Traveling in and around the Park, I could see some important patterns in how fire was burning. While hiking through burning logged areas on my way out of the Park, as the weather changed from cloudy to sunny, I could see fire jump up from a smoldering burn to several-meter flame lengths. Similarly, up on the mountain with a view over the lowlands, when the afternoon sun came out behind clouds, within a few minutes I could smell acrid smoke pulled up the slopes by a valley breeze. The line between fire-prone and fire-resistant vegetation is clearly marked by the loss of canopy trees. Woody fuels need to have a low moisture content to burn, and they only reach that low moisture content when direct sunlight drives down relative humidity. This is not to say that fire could not enter undisturbed ‘primary’ forest during a severe drought; it is something many people worry about.
A particularly sensitive forest type is the peat swamp forest. Large areas of coastal and central Kalimantan support peatlands: groundwater in these forests comes directly from the sky, resulting in low nutrients and low decay rates. Forests literally grow on six or more meters of spongy “peat” consisting of wood and partially decayed organic matter that have accumulated over about 6,000 years. Such peat forests support a unique set of species that orangutans prefer; the fruiting patterns in peat forests also complements the El Niño driven fruiting pattern on uplands and thus helps sustain animal populations during generally low fruit availability. Logging and ditching this forest type results in peat drying to a powdery consistency, and burns underground with a smoldering fire that produces a toxic smoke, making Indonesia’s carbon emissions on par with that of the US.
My hike into Gunung Palung National Park went directly through such a peatland. I jumped over flames and watched for smoldering hotspots and could literally see how the elevation of the peatland had been lowered by combustion. In East Kalimantan, near the Mahakam River, such fires have lowered peatlands to the point that they are now large shallow lakes. It is conceivable fires burning in unditched peatlands would burn to below the water table and become open floodplains that are unable to support forest.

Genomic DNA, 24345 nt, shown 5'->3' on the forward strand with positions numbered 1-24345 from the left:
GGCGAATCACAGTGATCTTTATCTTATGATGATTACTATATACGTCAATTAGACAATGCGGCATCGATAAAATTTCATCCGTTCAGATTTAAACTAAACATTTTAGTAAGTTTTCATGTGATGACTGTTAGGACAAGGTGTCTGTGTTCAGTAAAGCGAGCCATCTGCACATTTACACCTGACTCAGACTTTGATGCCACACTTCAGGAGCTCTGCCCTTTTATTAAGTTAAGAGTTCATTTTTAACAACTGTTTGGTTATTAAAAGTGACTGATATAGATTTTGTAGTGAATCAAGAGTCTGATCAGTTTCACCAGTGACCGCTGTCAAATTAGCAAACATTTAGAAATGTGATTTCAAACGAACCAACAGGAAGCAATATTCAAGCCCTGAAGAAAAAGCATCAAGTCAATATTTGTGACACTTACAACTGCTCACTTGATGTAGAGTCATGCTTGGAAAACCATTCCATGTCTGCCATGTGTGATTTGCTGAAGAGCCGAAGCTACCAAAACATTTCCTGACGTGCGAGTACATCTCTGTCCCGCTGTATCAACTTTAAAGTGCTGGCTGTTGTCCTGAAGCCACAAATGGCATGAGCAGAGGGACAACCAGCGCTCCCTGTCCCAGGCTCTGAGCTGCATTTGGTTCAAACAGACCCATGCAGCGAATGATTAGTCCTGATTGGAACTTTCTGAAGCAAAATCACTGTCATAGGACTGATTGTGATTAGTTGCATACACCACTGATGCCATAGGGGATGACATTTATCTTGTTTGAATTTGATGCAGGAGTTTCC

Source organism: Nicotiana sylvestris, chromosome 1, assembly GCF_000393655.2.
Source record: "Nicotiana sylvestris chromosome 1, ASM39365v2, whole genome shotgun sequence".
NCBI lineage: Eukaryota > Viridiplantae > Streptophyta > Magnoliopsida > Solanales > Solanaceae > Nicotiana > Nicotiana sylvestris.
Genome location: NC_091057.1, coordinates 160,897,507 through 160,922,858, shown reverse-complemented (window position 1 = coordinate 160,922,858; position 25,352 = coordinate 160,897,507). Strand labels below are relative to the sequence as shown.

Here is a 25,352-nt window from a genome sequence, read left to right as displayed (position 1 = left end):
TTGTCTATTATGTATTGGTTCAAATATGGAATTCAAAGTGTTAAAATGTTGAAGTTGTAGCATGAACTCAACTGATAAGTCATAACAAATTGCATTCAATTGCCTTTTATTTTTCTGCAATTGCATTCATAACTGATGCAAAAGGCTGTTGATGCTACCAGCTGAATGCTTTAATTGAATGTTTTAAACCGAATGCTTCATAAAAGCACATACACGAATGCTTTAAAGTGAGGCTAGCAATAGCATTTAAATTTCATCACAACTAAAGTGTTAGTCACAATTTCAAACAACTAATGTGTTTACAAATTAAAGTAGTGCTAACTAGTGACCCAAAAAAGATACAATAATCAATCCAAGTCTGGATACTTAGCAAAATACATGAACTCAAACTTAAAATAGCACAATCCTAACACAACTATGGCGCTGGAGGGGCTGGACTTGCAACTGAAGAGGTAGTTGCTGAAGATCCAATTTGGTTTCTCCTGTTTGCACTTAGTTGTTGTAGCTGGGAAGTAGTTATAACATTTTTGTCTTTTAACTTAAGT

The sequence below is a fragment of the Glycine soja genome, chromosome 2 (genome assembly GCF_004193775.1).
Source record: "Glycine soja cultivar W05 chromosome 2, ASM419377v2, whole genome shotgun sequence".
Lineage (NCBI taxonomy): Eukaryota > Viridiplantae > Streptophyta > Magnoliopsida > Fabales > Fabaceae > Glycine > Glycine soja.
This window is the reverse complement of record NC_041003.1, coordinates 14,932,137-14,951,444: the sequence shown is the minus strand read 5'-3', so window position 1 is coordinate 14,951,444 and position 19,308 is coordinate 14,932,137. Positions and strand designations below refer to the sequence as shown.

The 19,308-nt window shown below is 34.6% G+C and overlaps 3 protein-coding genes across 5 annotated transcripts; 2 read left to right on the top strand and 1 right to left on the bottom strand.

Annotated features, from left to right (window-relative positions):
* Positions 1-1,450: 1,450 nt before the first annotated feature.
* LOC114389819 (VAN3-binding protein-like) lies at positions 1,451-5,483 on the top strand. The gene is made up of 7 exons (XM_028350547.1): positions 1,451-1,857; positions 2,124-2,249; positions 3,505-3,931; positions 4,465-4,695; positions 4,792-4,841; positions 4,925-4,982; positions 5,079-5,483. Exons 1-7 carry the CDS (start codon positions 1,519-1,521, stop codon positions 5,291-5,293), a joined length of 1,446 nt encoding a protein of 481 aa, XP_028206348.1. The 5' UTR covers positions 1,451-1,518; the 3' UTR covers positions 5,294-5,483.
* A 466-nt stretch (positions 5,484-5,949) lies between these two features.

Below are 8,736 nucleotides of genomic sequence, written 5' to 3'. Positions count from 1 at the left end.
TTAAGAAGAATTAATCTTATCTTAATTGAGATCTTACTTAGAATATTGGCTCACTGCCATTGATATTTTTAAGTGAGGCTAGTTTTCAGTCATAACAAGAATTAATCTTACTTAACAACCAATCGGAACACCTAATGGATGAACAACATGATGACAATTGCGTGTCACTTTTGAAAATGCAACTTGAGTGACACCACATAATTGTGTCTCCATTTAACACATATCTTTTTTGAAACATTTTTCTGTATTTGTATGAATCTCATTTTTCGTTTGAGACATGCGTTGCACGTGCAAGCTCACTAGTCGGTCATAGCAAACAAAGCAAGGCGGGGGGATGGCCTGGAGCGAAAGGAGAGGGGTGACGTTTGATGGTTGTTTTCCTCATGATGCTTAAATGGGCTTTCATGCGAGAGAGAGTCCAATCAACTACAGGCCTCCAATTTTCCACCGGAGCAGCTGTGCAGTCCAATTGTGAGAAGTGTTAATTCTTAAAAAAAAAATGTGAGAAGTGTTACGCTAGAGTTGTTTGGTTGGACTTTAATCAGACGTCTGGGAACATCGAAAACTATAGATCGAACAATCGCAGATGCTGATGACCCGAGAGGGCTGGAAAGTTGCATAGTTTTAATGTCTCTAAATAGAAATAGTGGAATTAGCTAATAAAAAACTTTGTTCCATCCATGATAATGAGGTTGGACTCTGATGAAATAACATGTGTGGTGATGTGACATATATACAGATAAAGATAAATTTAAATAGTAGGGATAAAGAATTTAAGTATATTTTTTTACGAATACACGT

While I had known some of this before my trip, seeing it directly drove home a few things. First, the number of ignitions caused by people can and should be decreased, but this is only a first step. Ignitions from cigarette butts are egregious. But land clearance around homes and in farming plots require firebreaks prior to burning. Second, the only way to dramatically reduce fire will be to restore the forest canopy. However, restoration is a big job in degraded peatlands and burned uplands. It can’t be done in a single effort. Damming the ditches can restore the water table, but creates problems for people living downstream that depend on water flowing through the ditches. Tree planting requires monitoring especially during a fire season, as the restoration project managers at ASRI are too well aware. Third, despite the dire situation portrayed in maps of deforestation and reports of haze disasters, large protected areas like Gunung Palung are functioning. The forest was largely intact and my favorite haunts from 22 years ago were still there. The river still provides cool potable water even during the severe dry season. A new generation of enthusiastic researchers are regularly making discoveries in the Park and the staff and volunteers of ASRI (and other groups too!) are working collaboratively in the Park buffer zone. In summary, my all-too-brief visit was an inspirational and eye-opening view of the successes and remaining challenges facing this region. I just might return again.
About Daniel Gavin
Dan is an Associate Professor in Geography at the University of Oregon in Eugene, OR. He spent several years as a researcher at the Cabang Panti research station in Gunung Palung National Park and is a dedicated Health In Harmony supporter.